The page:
Frontiers in Bioscience 01/2014; 19:557-65.
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    ABSTRACT: The role of lymphocytes in eliminating lymphoma cells is based on the interaction between activating receptors on lymphocytes and target surface ligands on lymphoma cells. Stress-related immunity can be triggered both in Hodgkin's (HL) and non-Hodgkin lymphomas (NHL), through the activation of the NKG2D receptor on CD8+ T and gammadelta T lymphocytes, by NKG2D-ligands (NKG2D-L), as the MHC class-I related molecules MIC-A/B and the UL16-binding proteins 1-4 (ULBPs), expressed on lymphoma cells. Furthermore, NKG2D-L can be shed and interact with NKG2D on effector lymphocytes affecting the recognition of lymphoma cells. Proteolytic cleavage of MIC-A is known to depend on the thiol isomerase ERp5 and the disintegrins and metalloproteinases ADAM10 and ADAM17, which also cleave ULPBs. Mesenchymal stromal cells (MSC) are relevant in regulating effector T lymphocytes-mediated lymphoma surveillance. Indeed, MSC can be seen as targets of potential new therapeutic schemes acting on lymphoma microenvironment, to redirect the stress immune response and avoid escape strategies, by inducing stress molecules, inhibiting sheddase activity, shifting cytokine production to Th1 pattern and blocking Treg differentiation.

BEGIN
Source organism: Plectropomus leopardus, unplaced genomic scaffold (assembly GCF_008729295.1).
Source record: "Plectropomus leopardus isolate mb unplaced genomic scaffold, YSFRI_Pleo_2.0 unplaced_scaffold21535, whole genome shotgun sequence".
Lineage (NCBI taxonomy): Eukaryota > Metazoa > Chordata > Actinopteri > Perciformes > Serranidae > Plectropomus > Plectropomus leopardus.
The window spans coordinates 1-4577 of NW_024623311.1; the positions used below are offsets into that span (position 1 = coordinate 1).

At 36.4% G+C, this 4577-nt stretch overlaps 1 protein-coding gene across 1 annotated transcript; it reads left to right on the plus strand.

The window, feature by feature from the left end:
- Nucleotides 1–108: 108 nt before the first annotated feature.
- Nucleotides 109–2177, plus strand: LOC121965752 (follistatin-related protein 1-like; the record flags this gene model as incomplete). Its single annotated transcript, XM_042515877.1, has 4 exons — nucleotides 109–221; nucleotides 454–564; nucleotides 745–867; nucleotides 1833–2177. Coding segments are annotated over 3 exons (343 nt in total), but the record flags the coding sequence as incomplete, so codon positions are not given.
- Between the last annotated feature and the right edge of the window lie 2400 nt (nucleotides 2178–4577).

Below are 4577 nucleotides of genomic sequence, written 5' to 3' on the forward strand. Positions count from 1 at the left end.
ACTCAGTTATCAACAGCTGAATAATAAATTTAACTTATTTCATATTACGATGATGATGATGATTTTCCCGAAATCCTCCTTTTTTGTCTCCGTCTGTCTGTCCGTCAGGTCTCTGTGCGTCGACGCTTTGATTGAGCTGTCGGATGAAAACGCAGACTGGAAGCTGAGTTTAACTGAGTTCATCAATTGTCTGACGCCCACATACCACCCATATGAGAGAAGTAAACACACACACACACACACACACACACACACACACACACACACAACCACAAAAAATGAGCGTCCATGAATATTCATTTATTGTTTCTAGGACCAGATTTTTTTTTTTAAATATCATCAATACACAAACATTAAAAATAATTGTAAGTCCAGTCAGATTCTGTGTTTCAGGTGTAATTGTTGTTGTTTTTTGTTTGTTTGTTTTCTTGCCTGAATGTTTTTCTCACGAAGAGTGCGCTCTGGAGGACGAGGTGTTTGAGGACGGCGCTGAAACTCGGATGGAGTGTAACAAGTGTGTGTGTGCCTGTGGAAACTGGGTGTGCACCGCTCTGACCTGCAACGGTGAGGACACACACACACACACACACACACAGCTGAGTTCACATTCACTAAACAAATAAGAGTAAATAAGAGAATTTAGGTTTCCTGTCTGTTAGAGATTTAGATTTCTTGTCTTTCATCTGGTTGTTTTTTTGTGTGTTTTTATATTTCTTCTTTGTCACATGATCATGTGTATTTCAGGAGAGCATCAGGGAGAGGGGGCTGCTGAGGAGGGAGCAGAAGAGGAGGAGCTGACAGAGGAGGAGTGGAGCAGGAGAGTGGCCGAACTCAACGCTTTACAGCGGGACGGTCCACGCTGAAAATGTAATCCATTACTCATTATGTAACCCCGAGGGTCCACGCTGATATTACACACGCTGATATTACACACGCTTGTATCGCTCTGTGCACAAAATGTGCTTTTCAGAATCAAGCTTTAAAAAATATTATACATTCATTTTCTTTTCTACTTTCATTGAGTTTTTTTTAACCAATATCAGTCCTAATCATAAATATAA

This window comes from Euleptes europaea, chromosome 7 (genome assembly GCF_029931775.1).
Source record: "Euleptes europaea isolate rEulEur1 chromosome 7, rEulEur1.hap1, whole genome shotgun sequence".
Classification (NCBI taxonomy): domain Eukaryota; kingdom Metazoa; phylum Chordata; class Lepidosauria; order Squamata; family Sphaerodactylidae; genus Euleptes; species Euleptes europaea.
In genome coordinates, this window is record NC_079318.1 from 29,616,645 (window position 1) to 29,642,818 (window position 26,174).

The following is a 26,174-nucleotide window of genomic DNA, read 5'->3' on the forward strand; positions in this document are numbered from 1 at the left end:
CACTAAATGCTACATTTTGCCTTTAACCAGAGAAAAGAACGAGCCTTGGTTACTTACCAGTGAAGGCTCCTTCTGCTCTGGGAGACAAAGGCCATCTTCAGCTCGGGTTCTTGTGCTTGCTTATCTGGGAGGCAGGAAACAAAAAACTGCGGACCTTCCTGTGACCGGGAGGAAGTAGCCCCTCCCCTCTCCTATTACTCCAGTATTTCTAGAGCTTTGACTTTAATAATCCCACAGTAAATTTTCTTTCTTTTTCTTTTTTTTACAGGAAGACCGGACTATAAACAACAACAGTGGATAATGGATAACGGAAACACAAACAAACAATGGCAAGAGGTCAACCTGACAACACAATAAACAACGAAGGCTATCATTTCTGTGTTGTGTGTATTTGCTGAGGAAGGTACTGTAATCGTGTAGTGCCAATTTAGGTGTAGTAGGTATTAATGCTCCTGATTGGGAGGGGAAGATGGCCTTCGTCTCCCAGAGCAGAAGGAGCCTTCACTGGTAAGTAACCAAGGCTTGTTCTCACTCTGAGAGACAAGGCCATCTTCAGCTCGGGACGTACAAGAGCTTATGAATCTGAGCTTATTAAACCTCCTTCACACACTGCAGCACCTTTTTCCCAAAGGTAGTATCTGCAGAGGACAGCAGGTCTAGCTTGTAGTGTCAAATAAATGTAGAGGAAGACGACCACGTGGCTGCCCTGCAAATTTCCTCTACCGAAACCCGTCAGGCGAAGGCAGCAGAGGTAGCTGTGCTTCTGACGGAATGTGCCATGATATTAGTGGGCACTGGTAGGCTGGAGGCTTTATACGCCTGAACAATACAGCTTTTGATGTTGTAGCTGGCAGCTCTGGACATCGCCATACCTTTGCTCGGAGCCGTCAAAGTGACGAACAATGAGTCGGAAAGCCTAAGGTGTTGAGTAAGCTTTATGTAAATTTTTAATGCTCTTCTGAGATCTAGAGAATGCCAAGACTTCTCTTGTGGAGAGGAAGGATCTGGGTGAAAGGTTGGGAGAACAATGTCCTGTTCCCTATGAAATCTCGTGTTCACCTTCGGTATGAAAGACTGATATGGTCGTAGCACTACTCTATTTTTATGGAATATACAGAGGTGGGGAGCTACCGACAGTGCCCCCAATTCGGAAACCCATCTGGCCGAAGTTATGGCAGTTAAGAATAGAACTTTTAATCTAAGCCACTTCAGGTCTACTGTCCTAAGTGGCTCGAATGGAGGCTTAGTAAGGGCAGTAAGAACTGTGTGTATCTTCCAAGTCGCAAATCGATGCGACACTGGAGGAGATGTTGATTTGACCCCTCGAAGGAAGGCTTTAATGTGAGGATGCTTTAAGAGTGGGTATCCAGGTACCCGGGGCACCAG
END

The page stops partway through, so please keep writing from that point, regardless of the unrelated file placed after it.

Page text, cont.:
Frontiers in Bioscience 01/2014; 19:281-90.